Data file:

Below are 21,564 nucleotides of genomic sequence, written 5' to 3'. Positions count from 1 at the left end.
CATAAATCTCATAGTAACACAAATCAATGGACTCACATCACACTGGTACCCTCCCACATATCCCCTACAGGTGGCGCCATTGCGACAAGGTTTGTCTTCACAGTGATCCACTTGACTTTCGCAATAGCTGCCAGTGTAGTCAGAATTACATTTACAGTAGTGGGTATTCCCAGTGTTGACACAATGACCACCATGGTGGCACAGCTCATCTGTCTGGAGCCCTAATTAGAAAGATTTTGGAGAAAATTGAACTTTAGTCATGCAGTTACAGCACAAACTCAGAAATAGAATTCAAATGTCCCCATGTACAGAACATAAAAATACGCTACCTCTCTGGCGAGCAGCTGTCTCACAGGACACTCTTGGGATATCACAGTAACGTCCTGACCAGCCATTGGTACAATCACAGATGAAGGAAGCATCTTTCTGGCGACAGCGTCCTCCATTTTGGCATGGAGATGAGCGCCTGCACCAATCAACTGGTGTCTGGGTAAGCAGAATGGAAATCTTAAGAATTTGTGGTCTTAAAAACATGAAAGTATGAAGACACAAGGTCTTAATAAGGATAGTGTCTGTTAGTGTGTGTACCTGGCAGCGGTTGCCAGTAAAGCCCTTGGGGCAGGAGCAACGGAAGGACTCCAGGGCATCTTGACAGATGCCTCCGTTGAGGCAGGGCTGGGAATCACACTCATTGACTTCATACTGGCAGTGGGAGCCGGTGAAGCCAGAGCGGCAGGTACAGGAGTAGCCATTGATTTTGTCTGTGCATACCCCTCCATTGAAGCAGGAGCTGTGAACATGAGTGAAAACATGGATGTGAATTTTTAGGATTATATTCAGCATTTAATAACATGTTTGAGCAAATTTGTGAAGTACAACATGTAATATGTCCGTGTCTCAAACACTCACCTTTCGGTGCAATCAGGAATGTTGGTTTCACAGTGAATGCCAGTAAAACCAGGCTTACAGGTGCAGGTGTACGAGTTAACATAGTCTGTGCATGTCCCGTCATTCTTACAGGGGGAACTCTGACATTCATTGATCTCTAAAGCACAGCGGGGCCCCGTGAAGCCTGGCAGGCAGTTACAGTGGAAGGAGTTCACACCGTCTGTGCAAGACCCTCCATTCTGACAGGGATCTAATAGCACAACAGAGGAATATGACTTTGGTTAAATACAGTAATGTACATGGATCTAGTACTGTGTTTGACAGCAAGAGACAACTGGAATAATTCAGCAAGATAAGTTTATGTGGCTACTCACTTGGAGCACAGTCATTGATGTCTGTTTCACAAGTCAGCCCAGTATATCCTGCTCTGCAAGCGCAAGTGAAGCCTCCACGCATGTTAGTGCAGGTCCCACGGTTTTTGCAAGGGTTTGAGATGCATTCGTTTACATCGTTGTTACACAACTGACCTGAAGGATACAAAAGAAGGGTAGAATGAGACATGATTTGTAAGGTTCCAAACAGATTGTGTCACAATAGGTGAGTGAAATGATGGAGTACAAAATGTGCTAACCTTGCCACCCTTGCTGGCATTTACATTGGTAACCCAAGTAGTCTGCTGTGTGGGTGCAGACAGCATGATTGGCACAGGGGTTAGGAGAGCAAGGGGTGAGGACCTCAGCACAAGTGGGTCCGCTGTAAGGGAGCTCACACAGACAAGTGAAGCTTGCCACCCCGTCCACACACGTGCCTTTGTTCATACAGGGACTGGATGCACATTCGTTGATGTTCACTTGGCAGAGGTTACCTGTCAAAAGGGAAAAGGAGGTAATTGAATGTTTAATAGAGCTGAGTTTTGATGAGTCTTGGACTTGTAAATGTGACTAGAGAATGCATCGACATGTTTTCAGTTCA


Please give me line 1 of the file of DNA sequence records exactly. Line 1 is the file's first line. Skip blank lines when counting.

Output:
Below are 21,564 nucleotides of genomic sequence, written 5' to 3'. Positions count from 1 at the left end.